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HomeBio-EthicsEthical and legal conundrum of artificial womb technology

Ethical and legal conundrum of artificial womb technology

While much of the existing artificial womb technology (AWT) research shows promise, the US Food & Drug Administration’s Paediatric Advisory Committee (PAC) says the logistical and ethical concerns previously raised by the agency are “complicated”.

AWT is meant to mimic the functions of a womb for extremely preterm infants, but while animal models of AWT appear promising, the technology hasn’t been tested in people yet.

Reviewing data from studies on animals – including lambs and piglets – some PAC members were uncomfortable with the idea of making the jump to human trials, reports MedPage Today.

Informed consent, ethical considerations

PAC members have emphasised the need for robust informed consent measures, highlighting the importance of culturally competent education about AWT.

Focus groups for racially and culturally diverse women with high-risk pregnancies could help inform this education, some have suggested.

“We need to make sure the parents are fully aware of the technology and understand what they’re being asked to participate in,” said PAC chairperson Dr Robert Dracker, of SUNY Upstate Medical Centre in New York.

Committee members have also questioned whether AWT would put mothers at risk any more than the current standard of care, or whether it could be weaponised to extend the foetal viability line.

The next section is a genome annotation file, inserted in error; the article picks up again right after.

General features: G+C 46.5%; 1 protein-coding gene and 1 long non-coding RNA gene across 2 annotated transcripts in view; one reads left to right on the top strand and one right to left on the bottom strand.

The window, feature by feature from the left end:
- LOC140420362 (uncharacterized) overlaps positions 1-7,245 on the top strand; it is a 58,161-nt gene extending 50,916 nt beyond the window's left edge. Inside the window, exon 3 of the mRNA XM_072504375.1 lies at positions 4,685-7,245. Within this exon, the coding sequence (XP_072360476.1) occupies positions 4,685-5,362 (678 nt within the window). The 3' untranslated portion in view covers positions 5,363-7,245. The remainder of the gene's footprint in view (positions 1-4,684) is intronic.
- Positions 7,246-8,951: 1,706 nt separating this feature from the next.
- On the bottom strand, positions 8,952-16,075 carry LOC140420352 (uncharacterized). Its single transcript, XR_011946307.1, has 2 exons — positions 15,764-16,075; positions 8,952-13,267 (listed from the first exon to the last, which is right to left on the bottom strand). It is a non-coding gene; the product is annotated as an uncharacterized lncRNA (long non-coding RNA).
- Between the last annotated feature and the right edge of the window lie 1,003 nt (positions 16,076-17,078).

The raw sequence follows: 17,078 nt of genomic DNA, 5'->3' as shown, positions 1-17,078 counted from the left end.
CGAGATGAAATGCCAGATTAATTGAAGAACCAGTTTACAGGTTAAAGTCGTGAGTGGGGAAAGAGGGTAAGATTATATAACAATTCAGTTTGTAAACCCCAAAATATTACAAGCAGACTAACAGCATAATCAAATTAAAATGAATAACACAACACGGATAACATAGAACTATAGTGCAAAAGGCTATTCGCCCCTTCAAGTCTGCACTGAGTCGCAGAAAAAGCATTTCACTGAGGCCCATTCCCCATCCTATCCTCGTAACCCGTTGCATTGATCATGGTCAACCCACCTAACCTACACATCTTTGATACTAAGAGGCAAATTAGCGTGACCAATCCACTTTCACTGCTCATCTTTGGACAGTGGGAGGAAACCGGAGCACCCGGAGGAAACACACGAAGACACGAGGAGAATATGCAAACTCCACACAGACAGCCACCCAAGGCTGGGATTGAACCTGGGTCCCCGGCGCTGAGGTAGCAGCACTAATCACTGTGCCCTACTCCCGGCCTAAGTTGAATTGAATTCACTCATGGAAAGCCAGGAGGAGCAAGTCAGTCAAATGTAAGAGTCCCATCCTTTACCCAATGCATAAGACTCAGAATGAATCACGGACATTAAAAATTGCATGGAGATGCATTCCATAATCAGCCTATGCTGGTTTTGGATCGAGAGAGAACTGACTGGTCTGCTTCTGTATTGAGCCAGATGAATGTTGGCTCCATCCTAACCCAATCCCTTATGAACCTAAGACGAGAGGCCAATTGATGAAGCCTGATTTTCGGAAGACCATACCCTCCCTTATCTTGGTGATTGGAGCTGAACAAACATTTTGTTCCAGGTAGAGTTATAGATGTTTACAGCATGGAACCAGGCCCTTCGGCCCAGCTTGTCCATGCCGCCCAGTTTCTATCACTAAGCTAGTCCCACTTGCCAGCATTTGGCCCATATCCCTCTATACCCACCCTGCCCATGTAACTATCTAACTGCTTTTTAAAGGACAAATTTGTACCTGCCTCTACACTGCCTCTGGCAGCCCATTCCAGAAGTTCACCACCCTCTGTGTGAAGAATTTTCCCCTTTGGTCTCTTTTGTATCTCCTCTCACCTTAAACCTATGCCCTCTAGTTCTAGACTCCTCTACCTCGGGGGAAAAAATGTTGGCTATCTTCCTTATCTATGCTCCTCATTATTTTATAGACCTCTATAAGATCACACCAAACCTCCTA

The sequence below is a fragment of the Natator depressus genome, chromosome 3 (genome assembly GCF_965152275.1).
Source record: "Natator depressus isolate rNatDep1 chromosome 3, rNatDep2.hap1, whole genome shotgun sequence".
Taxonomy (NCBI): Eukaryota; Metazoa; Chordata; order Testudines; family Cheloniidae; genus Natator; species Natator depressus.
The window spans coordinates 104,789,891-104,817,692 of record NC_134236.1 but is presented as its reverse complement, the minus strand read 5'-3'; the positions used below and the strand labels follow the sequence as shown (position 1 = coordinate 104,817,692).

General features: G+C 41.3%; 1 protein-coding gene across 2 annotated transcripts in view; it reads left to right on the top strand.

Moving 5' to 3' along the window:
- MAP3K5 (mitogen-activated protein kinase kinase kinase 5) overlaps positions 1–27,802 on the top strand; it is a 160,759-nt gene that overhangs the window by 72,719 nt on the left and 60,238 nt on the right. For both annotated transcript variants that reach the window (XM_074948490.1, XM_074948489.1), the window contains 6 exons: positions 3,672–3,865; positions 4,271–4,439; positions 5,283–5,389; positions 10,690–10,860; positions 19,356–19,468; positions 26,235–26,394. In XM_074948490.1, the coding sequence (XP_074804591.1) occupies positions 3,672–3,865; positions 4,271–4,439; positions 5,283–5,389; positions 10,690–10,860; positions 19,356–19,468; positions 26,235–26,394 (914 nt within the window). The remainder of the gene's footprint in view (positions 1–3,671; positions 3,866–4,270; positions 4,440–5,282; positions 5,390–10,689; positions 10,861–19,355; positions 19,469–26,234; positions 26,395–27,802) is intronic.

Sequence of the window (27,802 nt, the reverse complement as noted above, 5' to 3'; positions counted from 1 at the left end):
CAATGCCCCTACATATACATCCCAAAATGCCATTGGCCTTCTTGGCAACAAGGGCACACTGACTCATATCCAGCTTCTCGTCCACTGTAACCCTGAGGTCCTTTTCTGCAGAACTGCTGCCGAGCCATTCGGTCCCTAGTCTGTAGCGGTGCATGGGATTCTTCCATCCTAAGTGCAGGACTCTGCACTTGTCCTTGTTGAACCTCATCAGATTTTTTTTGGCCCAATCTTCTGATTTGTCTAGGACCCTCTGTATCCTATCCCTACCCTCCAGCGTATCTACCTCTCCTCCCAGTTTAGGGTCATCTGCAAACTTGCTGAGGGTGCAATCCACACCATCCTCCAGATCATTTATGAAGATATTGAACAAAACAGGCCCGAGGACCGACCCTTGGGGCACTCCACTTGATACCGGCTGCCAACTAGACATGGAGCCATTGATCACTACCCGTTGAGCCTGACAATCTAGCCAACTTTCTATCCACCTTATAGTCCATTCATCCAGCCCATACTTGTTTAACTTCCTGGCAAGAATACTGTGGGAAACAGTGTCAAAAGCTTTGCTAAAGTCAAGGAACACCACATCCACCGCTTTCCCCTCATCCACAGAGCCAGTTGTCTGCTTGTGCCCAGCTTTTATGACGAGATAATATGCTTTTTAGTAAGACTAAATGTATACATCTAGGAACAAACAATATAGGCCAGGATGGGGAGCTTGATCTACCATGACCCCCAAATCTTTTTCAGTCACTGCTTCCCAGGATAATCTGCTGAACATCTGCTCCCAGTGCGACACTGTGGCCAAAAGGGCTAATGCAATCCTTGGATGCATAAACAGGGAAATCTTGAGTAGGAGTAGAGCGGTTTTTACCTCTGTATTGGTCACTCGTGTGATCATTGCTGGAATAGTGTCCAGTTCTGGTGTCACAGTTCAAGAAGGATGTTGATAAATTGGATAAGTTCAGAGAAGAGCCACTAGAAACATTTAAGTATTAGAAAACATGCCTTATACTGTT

Dr Mark Mercurio, director of the biomedical ethics programme at Yale School of Medicine in Connecticut, has suggested a meeting to discuss the ethics surrounding AWT, which has been supported by several committee members.

Some members recommended having informational brochures about AWT available in ob/gyn offices where mothers could familiarise themselves with the option, should they deliver extremely preterm.

Clarity on monitoring

The FDA has said that an AWT trial would probably start with one patient at a time, and PAC members said they want to know what metrics should be considered before enrolling more patients.

Dr Robert Nelson, senior director of paediatric drug development at Johnson & Johnson and the industry representative on the PAC panel, said that while long-term data on infant and maternal health are vital, waiting several years after the first AWT human trial to continue research would not be realistic.

The FDA would "need to come up with some short-term measures, because otherwise this technology would be in development for the next 15 years before there are any meaningful data”, he added.

Other PAC members have expressed concern over the long-term health effects that AWT could have on infants, with some noting that disability and quality of life might be as important as survival.

It would be useful to know what potential adverse events could affect infants in an artificial womb and how those events would be reported, they said.

Clarity of financial liability – including what entities would foot the bill for problems families may have down the line – was also necessary, they added.


MedPage Today article – FDA advisors grapple with logistical, ethical issues of artificial womb technology (Open access)


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